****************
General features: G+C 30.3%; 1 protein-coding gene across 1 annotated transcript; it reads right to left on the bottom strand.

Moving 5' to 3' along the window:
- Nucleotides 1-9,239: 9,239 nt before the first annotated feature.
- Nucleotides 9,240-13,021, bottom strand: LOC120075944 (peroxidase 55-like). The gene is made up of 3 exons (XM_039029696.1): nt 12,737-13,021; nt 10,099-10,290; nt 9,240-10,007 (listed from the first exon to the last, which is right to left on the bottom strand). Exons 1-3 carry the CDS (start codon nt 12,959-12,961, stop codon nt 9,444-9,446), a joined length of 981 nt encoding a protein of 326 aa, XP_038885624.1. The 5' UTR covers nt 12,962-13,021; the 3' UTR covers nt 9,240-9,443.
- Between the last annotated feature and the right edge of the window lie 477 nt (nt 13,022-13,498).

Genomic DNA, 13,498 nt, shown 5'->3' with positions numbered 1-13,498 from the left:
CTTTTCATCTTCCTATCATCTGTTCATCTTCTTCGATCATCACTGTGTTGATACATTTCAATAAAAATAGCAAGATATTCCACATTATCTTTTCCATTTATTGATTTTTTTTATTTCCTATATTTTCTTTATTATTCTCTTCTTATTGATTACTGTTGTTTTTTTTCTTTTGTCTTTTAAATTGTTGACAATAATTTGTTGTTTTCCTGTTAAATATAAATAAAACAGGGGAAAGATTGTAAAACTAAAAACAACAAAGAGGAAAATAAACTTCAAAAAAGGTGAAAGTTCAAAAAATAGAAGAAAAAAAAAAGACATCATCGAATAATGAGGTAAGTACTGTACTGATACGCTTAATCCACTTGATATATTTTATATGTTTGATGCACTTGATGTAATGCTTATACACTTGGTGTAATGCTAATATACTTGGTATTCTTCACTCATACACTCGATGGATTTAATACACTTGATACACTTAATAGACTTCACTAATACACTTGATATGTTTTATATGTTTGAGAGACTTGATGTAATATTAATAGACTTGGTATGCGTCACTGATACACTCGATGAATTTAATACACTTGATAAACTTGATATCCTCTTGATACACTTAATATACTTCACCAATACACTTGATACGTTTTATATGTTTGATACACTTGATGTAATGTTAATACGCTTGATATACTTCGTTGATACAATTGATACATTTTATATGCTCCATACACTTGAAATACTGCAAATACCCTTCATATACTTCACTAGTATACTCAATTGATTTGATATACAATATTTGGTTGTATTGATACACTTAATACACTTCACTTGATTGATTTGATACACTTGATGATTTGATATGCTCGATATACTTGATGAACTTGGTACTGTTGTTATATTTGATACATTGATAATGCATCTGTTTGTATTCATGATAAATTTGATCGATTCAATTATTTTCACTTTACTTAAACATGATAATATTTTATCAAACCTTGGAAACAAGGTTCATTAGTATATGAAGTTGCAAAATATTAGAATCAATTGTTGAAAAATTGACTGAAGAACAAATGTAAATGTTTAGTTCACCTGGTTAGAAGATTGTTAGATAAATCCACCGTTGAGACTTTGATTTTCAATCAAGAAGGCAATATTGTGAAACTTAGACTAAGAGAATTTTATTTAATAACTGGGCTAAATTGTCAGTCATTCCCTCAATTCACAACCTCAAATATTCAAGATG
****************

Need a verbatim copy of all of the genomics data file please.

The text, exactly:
General features: G+C 30.3%; 1 protein-coding gene across 1 annotated transcript; it reads right to left on the bottom strand.

Moving 5' to 3' along the window:
- Nucleotides 1-9,239: 9,239 nt before the first annotated feature.
- Nucleotides 9,240-13,021, bottom strand: LOC120075944 (peroxidase 55-like). The gene is made up of 3 exons (XM_039029696.1): nt 12,737-13,021; nt 10,099-10,290; nt 9,240-10,007 (listed from the first exon to the last, which is right to left on the bottom strand). Exons 1-3 carry the CDS (start codon nt 12,959-12,961, stop codon nt 9,444-9,446), a joined length of 981 nt encoding a protein of 326 aa, XP_038885624.1. The 5' UTR covers nt 12,962-13,021; the 3' UTR covers nt 9,240-9,443.
- Between the last annotated feature and the right edge of the window lie 477 nt (nt 13,022-13,498).

Genomic DNA, 13,498 nt, shown 5'->3' with positions numbered 1-13,498 from the left:
CTTTTCATCTTCCTATCATCTGTTCATCTTCTTCGATCATCACTGTGTTGATACATTTCAATAAAAATAGCAAGATATTCCACATTATCTTTTCCATTTATTGATTTTTTTTATTTCCTATATTTTCTTTATTATTCTCTTCTTATTGATTACTGTTGTTTTTTTTCTTTTGTCTTTTAAATTGTTGACAATAATTTGTTGTTTTCCTGTTAAATATAAATAAAACAGGGGAAAGATTGTAAAACTAAAAACAACAAAGAGGAAAATAAACTTCAAAAAAGGTGAAAGTTCAAAAAATAGAAGAAAAAAAAAAGACATCATCGAATAATGAGGTAAGTACTGTACTGATACGCTTAATCCACTTGATATATTTTATATGTTTGATGCACTTGATGTAATGCTTATACACTTGGTGTAATGCTAATATACTTGGTATTCTTCACTCATACACTCGATGGATTTAATACACTTGATACACTTAATAGACTTCACTAATACACTTGATATGTTTTATATGTTTGAGAGACTTGATGTAATATTAATAGACTTGGTATGCGTCACTGATACACTCGATGAATTTAATACACTTGATAAACTTGATATCCTCTTGATACACTTAATATACTTCACCAATACACTTGATACGTTTTATATGTTTGATACACTTGATGTAATGTTAATACGCTTGATATACTTCGTTGATACAATTGATACATTTTATATGCTCCATACACTTGAAATACTGCAAATACCCTTCATATACTTCACTAGTATACTCAATTGATTTGATATACAATATTTGGTTGTATTGATACACTTAATACACTTCACTTGATTGATTTGATACACTTGATGATTTGATATGCTCGATATACTTGATGAACTTGGTACTGTTGTTATATTTGATACATTGATAATGCATCTGTTTGTATTCATGATAAATTTGATCGATTCAATTATTTTCACTTTACTTAAACATGATAATATTTTATCAAACCTTGGAAACAAGGTTCATTAGTATATGAAGTTGCAAAATATTAGAATCAATTGTTGAAAAATTGACTGAAGAACAAATGTAAATGTTTAGTTCACCTGGTTAGAAGATTGTTAGATAAATCCACCGTTGAGACTTTGATTTTCAATCAAGAAGGCAATATTGTGAAACTTAGACTAAGAGAATTTTATTTAATAACTGGGCTAAATTGTCAGTCATTCCCTCAATTCACAACCTCAAATATTCAAGATG